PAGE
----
It is true that the Soviet ethnographers unlike those in Nazi Germany always defined ethnoses on the basis of things other than genetics. But, so too did the South Africans. Culture has since Boas served as a very convenient substitute for biology in the construction of immutable groups defined by ancestry. It is telling that although Hirsch makes numerous references contrasting Soviet and Nazi theories that her book Empire of Nations does not once mention Shirokogorov. An investigation into scholars positively citing his work shows not only similarities, but the actual intellectual influence of Soviet ideas of ethnicity in the construction of the theoretical basis of South African apartheid. The South Africans both in theory and practice erected a system of racial discrimination that thus had far more in common with Soviet nationalities policies than it did with Nazi Germany.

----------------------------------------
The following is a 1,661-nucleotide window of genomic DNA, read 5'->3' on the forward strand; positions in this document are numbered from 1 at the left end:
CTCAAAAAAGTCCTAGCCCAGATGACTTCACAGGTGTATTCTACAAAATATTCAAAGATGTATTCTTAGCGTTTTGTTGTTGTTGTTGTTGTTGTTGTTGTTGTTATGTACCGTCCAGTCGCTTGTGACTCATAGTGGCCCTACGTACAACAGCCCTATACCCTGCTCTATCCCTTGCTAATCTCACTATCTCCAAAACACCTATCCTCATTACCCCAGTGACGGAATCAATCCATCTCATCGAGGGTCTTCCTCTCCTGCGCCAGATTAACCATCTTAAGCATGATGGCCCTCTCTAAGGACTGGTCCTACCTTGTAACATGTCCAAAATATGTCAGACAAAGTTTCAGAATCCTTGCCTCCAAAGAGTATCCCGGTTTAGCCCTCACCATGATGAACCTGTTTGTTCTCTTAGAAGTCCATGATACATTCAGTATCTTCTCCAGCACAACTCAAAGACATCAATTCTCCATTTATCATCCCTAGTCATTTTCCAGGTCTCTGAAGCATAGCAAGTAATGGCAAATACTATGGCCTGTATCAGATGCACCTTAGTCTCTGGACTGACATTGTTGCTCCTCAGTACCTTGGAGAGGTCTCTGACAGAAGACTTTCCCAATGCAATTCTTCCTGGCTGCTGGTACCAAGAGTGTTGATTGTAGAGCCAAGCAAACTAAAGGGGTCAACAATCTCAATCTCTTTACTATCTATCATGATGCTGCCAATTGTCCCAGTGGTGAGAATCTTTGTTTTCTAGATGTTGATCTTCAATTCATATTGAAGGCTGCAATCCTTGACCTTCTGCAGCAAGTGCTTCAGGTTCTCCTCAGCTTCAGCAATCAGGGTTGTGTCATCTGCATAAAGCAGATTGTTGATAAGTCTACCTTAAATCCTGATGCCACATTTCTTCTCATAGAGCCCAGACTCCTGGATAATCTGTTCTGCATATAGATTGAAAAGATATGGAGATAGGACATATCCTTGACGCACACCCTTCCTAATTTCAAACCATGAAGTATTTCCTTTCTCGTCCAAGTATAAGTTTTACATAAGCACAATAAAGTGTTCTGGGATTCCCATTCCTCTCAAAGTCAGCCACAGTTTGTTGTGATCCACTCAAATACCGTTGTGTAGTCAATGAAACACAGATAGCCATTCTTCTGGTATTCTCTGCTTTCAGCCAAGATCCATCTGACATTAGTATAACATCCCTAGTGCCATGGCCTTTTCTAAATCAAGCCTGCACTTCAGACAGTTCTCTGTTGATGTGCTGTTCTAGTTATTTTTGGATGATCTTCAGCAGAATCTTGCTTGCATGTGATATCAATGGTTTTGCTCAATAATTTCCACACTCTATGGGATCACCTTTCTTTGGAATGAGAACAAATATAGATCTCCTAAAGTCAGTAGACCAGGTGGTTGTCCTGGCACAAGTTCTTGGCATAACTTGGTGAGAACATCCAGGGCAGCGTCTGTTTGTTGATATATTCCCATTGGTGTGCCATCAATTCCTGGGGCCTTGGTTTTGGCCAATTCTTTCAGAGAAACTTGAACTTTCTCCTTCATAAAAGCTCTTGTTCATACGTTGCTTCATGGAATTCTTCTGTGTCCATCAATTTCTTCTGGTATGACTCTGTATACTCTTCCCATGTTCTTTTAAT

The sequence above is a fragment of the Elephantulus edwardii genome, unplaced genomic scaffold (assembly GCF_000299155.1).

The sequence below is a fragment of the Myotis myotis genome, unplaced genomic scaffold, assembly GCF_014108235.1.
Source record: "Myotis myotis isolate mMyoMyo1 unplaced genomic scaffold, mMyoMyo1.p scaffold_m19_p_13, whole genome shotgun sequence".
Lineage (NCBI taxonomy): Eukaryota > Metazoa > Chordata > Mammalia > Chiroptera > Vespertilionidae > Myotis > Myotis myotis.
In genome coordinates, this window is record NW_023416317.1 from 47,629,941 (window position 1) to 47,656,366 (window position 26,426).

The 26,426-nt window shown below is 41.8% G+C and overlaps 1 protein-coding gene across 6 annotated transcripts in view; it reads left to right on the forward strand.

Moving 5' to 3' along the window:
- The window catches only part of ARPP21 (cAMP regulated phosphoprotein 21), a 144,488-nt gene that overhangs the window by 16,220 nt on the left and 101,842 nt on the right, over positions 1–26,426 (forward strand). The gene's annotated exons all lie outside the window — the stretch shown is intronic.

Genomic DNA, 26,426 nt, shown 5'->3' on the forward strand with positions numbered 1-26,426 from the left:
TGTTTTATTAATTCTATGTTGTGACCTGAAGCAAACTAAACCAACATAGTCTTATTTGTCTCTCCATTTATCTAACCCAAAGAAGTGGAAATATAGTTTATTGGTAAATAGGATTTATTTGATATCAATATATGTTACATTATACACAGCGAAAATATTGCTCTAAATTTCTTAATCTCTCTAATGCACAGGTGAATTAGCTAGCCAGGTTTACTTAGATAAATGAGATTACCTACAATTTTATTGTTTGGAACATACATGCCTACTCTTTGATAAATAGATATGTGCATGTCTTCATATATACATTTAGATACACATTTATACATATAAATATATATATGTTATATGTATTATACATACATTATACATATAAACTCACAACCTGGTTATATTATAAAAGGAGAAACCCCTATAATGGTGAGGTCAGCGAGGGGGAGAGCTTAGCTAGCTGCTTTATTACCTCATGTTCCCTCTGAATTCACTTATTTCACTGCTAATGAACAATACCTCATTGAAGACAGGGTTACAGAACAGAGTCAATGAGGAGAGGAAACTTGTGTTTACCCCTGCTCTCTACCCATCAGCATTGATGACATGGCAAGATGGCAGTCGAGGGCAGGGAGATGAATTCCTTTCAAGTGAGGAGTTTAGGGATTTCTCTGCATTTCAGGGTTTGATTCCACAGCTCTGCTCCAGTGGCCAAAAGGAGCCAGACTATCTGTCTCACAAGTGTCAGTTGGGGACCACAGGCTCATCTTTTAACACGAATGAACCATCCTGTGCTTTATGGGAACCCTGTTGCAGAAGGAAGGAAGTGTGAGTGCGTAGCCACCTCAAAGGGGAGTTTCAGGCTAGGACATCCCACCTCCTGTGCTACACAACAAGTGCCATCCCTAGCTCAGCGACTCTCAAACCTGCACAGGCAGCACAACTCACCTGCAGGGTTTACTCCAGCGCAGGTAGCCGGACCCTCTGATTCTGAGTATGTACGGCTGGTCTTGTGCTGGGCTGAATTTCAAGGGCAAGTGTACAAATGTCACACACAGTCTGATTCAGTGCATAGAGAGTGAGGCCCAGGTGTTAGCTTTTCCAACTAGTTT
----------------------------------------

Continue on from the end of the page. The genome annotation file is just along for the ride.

Yet, Hirsch and Weiner defend the USSR from the charge of racism by pointing out its differences from Nazi Germany as if that were the only example of racism in world history. If the Soviet national deportations are not racist because they were justified along lines of ethnicity stressing historical, cultural, and geographical differences rather than genetic ones than it seems impossible to claim that apartheid was racist. It too was justified along a rationale very different from the biological one of Nazi Germany. Indeed defenders of apartheid pointed out that 'separate development' was based upon providing for the different needs of ethnicities defined by differences in  history, culture, and geography not genetic inferiority. Nobody of course took the defenders of apartheid seriously even though they may have sincerely believed what they were saying. So why do most US scholars of the USSR buy the line that there was no racial discrimination in the USSR towards the deported peoples because the Stalin regime called racialized groups nationalities and like South Africa defined them along cultural rather than genetic lines?